The week of March 6 – 12 takes us from Day 9 to Day 15, full moon. The mountains, valleys, and craters that stood out so vividly on Day 7 will rapidly lose their contrast from day 10 on and will become virtually invisible at full moon, although there are other features, such as splash rays, which cannot be seen at any other time. This week we will highlight the crater Eratosthanes.
Eratosthenes: [NW/H8] A large (36-mi.) complex crater with terraced walls, central peaks, and a thick ejecta blanket. Halfway between Eratosthenes and Copernicus you will find conspicuous lines of secondary craters arcing around Copernicus (or where you estimate Copernicus would be, since it is still beyond the terminator tonight). These are some of the best secondary craters on the Moon.
Eratosthanes himself, the man after whom the crater was named, was such an interesting figure I thought it would be of value to share a few details about him:
Eratosthenes: (275-195 BCE) Greek astronomer, mathematician, and chief librarian of the Great Library in Alexandria, a repository of knowledge that had not been rivaled until the creation of the Library of Congress!
At one point Eratosthenes ingeniously calculated the circumference of the Earth using deductive reasoning that is within the grasp of any clever high school student today. At the summer solstice in Alexandria, the Sun, at its highest point, cast a shadow that had an angle of 7° 12′. Eratosthenes had heard that at noon on the same day in Syene, a city that was due south of Alexandria, the Sun shown directly down a deep well without casting a shadow.
He realized that these two facts placed him on the verge of a monumental discovery, so he hired a man to pace off the distance between Alexandria and Syene. This came to be 5,000 stadia (about 500 miles). Since 7° 12′ is one-fiftieth of a circle, Eratosthenes calculated the circumference of the Earth to be 25,000 miles. He was only 100 miles off!
Eratosthenes’ greatest accomplishment was the library at Alexandria, which, at its peak, contained nearly one million books in the form of papyrus scrolls. He had a rather clever way of making sure he had the largest collection of books in the world: Whenever a ship came into port, Eratosthenes arranged with the King to have it detained until his army of scribes copied all the books that were on board! The books were then returned. The library was tragically burnt to the ground and Western civilization lost one of its greatest treasures.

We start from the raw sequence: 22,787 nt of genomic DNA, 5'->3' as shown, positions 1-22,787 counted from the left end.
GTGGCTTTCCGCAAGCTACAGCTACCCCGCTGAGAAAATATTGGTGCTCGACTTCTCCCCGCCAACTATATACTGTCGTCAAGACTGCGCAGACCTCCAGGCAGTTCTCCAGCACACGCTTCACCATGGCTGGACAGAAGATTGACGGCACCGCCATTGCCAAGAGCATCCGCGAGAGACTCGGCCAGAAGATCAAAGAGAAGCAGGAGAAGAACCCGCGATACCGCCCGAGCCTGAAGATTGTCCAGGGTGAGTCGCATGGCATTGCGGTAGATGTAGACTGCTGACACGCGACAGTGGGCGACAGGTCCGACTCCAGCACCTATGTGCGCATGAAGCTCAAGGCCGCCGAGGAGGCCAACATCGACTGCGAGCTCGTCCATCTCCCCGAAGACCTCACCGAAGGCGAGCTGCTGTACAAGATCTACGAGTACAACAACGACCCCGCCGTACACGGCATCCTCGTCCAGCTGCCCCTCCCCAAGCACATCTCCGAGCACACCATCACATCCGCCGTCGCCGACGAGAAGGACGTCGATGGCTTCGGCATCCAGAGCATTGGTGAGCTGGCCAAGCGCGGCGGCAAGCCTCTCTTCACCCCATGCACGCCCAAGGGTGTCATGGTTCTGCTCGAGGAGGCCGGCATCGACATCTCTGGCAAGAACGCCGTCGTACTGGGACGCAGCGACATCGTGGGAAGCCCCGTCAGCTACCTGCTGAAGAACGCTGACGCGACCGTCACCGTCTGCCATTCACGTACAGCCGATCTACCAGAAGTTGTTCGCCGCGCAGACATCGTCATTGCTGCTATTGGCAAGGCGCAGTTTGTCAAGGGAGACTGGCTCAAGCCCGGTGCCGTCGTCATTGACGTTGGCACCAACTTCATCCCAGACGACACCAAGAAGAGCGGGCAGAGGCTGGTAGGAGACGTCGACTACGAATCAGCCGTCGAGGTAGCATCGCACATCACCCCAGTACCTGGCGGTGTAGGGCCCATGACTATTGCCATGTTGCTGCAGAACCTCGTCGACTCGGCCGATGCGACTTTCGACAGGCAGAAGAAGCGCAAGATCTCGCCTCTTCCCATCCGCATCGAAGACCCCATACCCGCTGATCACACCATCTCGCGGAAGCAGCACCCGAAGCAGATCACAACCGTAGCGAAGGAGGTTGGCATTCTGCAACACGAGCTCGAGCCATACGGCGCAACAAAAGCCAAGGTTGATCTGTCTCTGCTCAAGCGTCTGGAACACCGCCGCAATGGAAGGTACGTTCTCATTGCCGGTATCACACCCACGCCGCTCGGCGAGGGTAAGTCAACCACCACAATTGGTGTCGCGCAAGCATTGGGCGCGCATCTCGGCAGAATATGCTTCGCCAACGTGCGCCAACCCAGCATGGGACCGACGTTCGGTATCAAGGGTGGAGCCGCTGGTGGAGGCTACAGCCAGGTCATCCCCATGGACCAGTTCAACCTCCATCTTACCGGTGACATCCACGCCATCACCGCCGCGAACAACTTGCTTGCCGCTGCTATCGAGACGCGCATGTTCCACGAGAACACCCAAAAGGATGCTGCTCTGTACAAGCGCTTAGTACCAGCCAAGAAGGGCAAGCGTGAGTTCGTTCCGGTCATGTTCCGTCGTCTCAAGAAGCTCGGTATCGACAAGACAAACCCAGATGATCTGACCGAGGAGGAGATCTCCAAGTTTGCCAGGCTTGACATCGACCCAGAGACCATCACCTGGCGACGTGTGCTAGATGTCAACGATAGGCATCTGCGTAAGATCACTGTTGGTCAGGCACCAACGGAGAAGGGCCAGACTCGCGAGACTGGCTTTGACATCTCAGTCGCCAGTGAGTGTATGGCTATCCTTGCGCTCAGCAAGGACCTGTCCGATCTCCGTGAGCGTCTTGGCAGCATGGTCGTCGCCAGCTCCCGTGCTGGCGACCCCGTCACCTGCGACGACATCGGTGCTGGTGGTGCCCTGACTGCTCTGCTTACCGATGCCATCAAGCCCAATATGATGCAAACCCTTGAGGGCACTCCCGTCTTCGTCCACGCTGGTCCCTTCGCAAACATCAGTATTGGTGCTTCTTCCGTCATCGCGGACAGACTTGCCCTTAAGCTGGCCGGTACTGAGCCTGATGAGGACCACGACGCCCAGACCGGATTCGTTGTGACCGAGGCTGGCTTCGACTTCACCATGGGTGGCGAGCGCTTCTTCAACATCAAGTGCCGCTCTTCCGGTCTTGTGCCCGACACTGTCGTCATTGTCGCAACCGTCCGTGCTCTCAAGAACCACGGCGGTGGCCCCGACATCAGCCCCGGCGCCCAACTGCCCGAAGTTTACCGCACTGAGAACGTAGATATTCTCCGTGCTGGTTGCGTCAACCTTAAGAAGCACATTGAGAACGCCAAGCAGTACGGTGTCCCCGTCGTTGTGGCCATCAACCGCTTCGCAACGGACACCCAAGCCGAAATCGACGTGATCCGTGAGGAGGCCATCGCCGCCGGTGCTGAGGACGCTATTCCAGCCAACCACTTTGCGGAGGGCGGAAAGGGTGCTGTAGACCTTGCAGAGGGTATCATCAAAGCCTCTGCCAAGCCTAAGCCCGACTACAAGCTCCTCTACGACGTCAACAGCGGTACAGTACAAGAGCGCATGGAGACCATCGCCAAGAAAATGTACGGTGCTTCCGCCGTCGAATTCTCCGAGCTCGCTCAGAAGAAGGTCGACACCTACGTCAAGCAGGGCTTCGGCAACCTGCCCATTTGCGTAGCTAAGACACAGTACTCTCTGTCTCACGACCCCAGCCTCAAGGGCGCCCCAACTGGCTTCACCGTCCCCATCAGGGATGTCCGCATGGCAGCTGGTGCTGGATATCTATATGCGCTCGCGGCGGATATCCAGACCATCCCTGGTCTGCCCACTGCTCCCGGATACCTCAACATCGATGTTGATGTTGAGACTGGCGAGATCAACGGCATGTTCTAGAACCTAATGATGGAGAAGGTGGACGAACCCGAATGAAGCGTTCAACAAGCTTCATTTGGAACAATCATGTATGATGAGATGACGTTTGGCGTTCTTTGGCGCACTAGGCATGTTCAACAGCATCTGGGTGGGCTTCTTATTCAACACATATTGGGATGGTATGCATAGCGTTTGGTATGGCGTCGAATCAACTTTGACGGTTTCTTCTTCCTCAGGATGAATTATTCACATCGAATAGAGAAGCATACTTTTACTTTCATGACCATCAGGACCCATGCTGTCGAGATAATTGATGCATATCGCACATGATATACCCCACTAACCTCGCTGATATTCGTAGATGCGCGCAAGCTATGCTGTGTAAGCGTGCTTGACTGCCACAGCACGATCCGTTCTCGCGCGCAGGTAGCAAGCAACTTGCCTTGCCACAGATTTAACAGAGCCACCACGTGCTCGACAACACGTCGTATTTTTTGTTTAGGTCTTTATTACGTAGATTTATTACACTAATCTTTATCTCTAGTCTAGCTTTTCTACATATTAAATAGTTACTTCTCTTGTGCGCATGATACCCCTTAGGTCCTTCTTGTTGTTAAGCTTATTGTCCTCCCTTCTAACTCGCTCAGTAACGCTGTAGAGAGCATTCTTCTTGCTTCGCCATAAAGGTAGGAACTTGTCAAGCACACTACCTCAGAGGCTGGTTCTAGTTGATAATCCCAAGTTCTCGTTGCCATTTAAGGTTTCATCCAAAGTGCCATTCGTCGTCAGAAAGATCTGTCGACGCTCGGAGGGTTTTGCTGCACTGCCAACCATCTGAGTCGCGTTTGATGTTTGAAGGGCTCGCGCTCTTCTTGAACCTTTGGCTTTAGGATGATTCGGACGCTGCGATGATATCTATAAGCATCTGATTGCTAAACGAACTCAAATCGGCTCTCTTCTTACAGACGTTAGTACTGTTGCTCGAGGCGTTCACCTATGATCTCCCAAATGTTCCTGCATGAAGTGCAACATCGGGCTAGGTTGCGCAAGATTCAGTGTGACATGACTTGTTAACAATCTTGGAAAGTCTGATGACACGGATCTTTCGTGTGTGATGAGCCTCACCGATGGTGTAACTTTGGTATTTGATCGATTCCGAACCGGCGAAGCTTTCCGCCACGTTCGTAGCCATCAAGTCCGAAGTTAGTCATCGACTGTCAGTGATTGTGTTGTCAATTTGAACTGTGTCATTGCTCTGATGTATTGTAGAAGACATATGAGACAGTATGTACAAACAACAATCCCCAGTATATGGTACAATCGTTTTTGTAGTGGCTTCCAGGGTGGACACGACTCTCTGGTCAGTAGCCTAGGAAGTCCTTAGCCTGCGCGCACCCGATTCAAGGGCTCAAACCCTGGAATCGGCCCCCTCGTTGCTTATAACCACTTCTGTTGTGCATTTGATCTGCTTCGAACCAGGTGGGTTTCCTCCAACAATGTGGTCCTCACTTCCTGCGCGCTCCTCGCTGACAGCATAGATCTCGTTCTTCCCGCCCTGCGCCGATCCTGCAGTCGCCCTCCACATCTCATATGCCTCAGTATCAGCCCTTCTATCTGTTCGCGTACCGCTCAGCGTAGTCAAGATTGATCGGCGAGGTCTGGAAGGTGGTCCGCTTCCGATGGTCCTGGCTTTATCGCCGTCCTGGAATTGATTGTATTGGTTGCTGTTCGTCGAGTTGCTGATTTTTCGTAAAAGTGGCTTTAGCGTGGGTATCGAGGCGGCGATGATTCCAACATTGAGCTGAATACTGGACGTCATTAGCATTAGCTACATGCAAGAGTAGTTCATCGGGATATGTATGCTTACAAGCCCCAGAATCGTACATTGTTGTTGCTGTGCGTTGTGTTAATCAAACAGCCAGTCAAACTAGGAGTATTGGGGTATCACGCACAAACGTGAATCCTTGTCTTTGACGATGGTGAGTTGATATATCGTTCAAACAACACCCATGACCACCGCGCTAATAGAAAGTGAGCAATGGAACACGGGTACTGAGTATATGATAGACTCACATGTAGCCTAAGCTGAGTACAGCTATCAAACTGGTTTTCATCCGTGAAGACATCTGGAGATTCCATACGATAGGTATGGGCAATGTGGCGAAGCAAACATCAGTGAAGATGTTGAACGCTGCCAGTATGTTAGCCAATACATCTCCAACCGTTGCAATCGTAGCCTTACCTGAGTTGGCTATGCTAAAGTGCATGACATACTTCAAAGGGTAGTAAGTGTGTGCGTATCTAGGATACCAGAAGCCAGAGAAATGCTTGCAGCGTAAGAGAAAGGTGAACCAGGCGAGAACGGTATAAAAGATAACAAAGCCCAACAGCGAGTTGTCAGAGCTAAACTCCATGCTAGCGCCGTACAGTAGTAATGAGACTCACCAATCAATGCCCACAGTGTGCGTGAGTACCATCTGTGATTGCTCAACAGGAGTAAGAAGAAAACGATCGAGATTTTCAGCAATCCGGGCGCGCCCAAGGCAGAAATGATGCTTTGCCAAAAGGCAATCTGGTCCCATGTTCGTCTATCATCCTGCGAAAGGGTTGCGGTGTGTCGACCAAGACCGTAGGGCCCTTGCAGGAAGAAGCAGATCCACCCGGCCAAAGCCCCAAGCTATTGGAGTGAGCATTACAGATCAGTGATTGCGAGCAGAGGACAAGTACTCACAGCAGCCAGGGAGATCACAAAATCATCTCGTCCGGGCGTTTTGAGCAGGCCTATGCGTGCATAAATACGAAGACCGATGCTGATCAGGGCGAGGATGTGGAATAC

There are several theories about who was responsible for the fire. Some say it was Julius Caesar who, on a campaign to Greece in 47 BCE, set fire to Greek ships in the harbor. The fire then inadvertently spread to the city and the library was destroyed. Another theory was that Theophilus, the Bishop of Alexandria, had become intolerant of the pagans’ growing influence and ordered a mob to destroy the Serapis temple (which also served as a sister library to the main one in Alexandria and contained 42,000 scrolls).
One of the more interesting theories is that Muslim armies attacked the city in 645 CE and Caliph Omar, when he heard that the library contained “all the knowledge of the world,” is reputed to have said of its holdings, “They will either contradict the Koran, in which case they are heresy, or they will agree with it, so they are superfluous.” As a result, he ordered the library destroyed.
It is highly recommended that you get a copy of Sky and Telescope’s Field Map of the Moon, the very finest Moon map available for use at the telescope. It is available for $10.95 at www.skyandtelescope.com and on Amazon. All features mentioned in this blog will be keyed to the grid on the Field Map and will look like this: Plato: [NW/D9]
Courtesy of Gray Photography of Corpus Christi, Texas
Lunar photos: NASA / USGS / BMDO / LROC / ASU / DLR / LOLA / Moon Globe. Used by permission
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